Store Food for Optimal Freshness
Groceries are expensive. Often you splurge to get the healthiest, freshest foods you can for your family. If the only fruit your toddler will eat is plums, you’ll pay an arm and a leg to get them off-season. If your older kids eat bananas like their candy, bananas they shall have.
If you’re like me, you can’t go to the grocery store daily. You go every week or two. Sadly that means many of our pricey foods spoil or just lose their freshness between shopping trips. Proper storage of your food will increase their freshness duration and prevent premature spoiling.
How do I store…
Having ripe bananas on hand that stay good for a week (or two) requires a bit of work. When purchasing bananas, buy enough ripe ones to last you two days. Buy the rest just shy of ripe. When you get home, store your ripe bananas on the counter and store your unripe bananas in the fridge. The cold slows down the enzymes that ripen bananas. Whenever you eat one of your ripe bananas, pull out one from the fridge. It will only take a day or two for your bananas to ripen once brought to room temperature.
Apples store best in the fridge (or below 40°). If you don’t have the room in your fridge, check out this article about storing produce for a long winter. This will give your apples the best odds for staying crisp and flavorful for the long haul.
Grapes stay fresh and crisp when stored in a perforated plastic bag in the fridge. Often the bags they are sold in are perfect, but some produce bags don’t have holes. You can purchase reusable produce bags so you always have some on hand. Do not wash grapes until you are ready to eat them. Excess moisture can cause rotting and/or molding.
At best, asparagus will stay good for 3-4 days. Unfortunately there isn’t any magic that will keep it fresh longer. A little known trick for keeping it at its best is to store it upright in a container with 1″ of water in the bottom, then loosely wrap the top with plastic. It will taste like it was just cut moments ago.
A salad spinner is key to keeping lettuce fresh and pleasant to eat. No, it’s not just another kitchen apparatus that will collect dust on the shelf.
Don’t discard limp or wilted lettuce. Separate the leaves of the lettuce and allow it to float in cold water, swishing occasionally, for 20-30 minutes. This cold bath may very well revive it. After the cold bath, briefly rinse the lettuce leaves and place them in your salad spinner. Spin the lettuce until dry.
Lay out two paper towels (or unpaper towels) and place the dried lettuce on top. Roll it all up burrito-style and slip it into a gallon-sized zip-lock baggie. Squeeze out the air and store in the fridge. Your lettuce should last at least a couple of weeks.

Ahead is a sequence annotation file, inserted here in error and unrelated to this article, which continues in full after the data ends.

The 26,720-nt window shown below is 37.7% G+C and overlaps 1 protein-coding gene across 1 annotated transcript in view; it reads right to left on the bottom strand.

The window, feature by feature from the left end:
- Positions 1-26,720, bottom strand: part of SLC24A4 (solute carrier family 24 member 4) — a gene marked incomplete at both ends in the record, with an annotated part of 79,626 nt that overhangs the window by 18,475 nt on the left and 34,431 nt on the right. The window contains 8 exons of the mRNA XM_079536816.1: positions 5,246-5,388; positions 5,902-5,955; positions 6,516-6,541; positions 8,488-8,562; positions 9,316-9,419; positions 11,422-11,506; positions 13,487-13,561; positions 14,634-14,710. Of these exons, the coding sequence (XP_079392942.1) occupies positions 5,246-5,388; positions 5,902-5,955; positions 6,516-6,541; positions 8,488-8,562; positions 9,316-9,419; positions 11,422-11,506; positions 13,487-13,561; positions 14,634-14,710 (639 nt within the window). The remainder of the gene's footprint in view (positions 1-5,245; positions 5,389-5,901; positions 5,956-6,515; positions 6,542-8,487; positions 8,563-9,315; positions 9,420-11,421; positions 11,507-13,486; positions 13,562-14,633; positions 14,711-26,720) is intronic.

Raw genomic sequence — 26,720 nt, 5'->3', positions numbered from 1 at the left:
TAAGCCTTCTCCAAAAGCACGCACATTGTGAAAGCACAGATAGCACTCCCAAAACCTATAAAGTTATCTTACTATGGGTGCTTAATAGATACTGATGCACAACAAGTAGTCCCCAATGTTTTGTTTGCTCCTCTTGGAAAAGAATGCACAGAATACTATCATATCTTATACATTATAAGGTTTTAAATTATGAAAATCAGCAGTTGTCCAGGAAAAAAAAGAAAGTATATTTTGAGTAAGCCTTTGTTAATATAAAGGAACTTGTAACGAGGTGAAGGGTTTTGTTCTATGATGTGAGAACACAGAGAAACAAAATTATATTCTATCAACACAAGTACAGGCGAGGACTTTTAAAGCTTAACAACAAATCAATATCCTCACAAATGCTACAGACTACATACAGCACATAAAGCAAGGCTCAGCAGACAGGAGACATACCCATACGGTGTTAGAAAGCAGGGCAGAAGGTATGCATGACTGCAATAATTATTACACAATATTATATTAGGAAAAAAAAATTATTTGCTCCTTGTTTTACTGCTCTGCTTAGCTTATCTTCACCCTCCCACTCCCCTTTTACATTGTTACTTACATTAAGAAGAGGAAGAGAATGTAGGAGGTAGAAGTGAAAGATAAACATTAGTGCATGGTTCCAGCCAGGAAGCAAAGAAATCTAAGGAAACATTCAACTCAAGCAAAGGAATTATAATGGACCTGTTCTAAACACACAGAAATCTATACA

The key to keeping your onions fresh is temperature. Too hot and they’ll begin to sprout. Too cold and they’ll rot. The ideal temperature for storing onions is 40-50°F in a dark location. Pantyhose are great for storing onions in because it allows air to circulate. You can find more information about keeping onions in Storing Produce for a Long Winter.
Nothing spoils a good mood like finding spoiled bread when you go to make your afternoon sandwich. It’s even more true when your bread is homemade. Homemade bread lacks preservatives so its lifespan is even shorter than bread from the store. The same storage technique will work for both types of bread.
Buy un-sliced bread or refrain from pre-slicing homemade bread. By cutting through the crust you are allowing air to circulate throughout the bread. While you’re at it, stop putting bread into plastic bags. The crust wants to breathe and you’re suffocating it. Instead, store bread out in the open with the cut side down or store in a paper bag with the end loosely folded.
I use the paper bag method because I have a cat who enjoys snacking on fresh bread that is left out unsupervised.
*** UPDATE: I discovered this great tutorial for making linen bags to keep bread fresh. ***
Okay, so milk isn’t a food per say, but we consume it, so I’m letting it slide.
You know how you have that space in the refrigerator door that is just the right size for a milk jug? Stop using it! Two things destroy the integrity of milk: light and inadequate temperatures. Unless you live in a polar dungeon, every time you open the fridge you are exposing the door to light and warm temperatures. Store your milk near the back of your fridge to keep it fresh for as long as possible.
Another option (unless you have a milk-loving family) is to buy a week or two’s worth of milk in 1/2 gallons. Exposure to air speeds up souring so unopened cartons will last longer.
Be sure to save your empty milk jugs so you can garden in the winter!
Do you have tips for storing common foods? Share them in the comments below!